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SUBVERSION OF INSECT RESISTANCE: A NOVEL ROLE FOR A PLANT VIRAL SILENCING SUPPRESSOR

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How to combat cucumber mosaic virus

Understanding the interactions between plants, plant viruses and insect carriers is the key to minimising crop losses and improving food security. Researchers recently investigated a virus protein that can regulate plant resistance to aphids.

Climate Change and Environment

Cucumber mosaic virus (CMV) is a common plant virus transmitted by aphids, which causes major damage to a wide range of crop plants every year. The virus produces a protein called 2b, which attacks the immune system of the plant, allowing the virus to take hold.The EU-funded 'Subversion of insect resistance: A novel role for plant viral silencing suppressor' (VIRUSES AND APHIDS) project used advanced genetic tests to study the 2b protein. It looked specifically at the effect of 2b on the plants' defences and other systems.Researchers created a CMV mutant lacking the 2b protein, and infected plants with either the mutated or unmutated virus. They found that the 2b-producing version switched on genes involved in defence and stress responses. Infection with the mutant on the other hand, switched on no such defensive genes.They then determined that the 2b protein affects the plant by interfering with the salicylic acid and jasmonic acid signalling pathways. In addition, researchers showed that plants infected with CMV accumulated an anti-aphid chemical called 4MI3M glucosinolate.These insights into CMV-induced aphid resistance can be applied in future studies on how to protect crops against this pest. The next step is to fully understand how CMV and the 2b protein interact with the plants’ defence response.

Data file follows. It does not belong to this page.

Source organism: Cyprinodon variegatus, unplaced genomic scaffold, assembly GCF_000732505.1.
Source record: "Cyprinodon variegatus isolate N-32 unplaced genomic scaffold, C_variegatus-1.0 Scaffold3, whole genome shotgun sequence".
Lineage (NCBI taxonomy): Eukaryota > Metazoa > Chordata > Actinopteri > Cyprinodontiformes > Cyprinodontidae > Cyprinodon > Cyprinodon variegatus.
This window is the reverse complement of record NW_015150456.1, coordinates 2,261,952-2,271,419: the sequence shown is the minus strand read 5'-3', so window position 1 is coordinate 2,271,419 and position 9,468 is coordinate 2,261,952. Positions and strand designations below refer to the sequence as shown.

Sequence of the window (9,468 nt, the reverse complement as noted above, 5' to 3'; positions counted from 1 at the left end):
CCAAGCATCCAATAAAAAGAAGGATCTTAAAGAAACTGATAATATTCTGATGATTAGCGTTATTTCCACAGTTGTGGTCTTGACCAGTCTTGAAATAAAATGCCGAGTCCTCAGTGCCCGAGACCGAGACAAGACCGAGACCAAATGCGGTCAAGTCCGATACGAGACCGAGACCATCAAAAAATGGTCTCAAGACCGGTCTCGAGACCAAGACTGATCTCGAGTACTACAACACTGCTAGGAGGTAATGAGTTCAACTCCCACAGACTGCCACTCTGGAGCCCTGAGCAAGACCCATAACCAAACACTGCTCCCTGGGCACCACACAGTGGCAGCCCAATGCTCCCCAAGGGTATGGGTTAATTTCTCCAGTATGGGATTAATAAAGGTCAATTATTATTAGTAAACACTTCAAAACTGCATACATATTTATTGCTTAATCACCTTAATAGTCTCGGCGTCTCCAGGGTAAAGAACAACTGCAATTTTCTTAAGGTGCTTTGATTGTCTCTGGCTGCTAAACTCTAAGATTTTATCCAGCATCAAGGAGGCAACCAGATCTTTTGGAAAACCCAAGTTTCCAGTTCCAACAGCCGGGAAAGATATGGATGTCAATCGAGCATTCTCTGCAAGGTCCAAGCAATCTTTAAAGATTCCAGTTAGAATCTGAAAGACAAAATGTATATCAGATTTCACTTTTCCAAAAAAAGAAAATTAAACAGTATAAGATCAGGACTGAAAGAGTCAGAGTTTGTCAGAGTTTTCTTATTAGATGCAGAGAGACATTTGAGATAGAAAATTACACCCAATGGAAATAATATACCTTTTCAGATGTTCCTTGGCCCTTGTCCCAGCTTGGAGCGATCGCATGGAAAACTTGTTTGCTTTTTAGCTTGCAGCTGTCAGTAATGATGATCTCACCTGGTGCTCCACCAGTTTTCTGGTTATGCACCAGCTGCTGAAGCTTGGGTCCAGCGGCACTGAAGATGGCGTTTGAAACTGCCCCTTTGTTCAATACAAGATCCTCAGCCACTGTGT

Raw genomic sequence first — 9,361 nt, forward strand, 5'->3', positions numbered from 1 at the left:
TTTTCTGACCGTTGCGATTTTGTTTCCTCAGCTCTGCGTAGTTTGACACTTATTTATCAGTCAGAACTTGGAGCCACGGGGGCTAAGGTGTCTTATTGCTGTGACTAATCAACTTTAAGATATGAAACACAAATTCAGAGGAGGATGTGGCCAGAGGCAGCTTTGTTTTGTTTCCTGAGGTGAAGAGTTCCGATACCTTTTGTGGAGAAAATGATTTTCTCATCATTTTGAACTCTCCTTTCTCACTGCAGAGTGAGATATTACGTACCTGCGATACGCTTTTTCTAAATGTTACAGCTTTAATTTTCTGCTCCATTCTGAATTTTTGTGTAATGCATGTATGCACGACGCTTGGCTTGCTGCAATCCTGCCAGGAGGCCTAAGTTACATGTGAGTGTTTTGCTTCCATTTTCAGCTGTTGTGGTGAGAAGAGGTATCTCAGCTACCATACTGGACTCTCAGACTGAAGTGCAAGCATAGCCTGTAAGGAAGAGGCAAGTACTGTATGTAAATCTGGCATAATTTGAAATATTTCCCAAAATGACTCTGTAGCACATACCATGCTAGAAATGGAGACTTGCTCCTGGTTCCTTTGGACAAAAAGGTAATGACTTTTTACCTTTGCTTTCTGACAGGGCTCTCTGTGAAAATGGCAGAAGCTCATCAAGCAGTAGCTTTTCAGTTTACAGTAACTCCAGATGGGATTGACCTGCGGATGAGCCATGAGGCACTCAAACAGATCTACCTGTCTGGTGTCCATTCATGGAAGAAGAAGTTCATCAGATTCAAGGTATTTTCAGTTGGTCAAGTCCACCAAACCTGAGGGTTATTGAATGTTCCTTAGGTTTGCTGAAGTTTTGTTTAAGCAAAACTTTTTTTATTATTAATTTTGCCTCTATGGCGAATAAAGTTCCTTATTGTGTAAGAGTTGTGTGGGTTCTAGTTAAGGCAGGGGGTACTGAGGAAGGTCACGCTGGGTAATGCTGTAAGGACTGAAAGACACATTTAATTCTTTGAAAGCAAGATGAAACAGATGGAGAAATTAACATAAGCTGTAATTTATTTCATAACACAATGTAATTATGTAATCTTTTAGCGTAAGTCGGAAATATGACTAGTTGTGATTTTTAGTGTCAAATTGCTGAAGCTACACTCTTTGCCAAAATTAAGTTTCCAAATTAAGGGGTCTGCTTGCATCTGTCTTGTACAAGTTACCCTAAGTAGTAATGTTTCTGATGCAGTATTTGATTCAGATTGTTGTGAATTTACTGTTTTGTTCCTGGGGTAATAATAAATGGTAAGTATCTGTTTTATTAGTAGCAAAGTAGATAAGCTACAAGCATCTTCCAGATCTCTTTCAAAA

Keywords

Aphids, cucumber mosaic virus, 2b protein, aphid resistance, plants, signalling pathways

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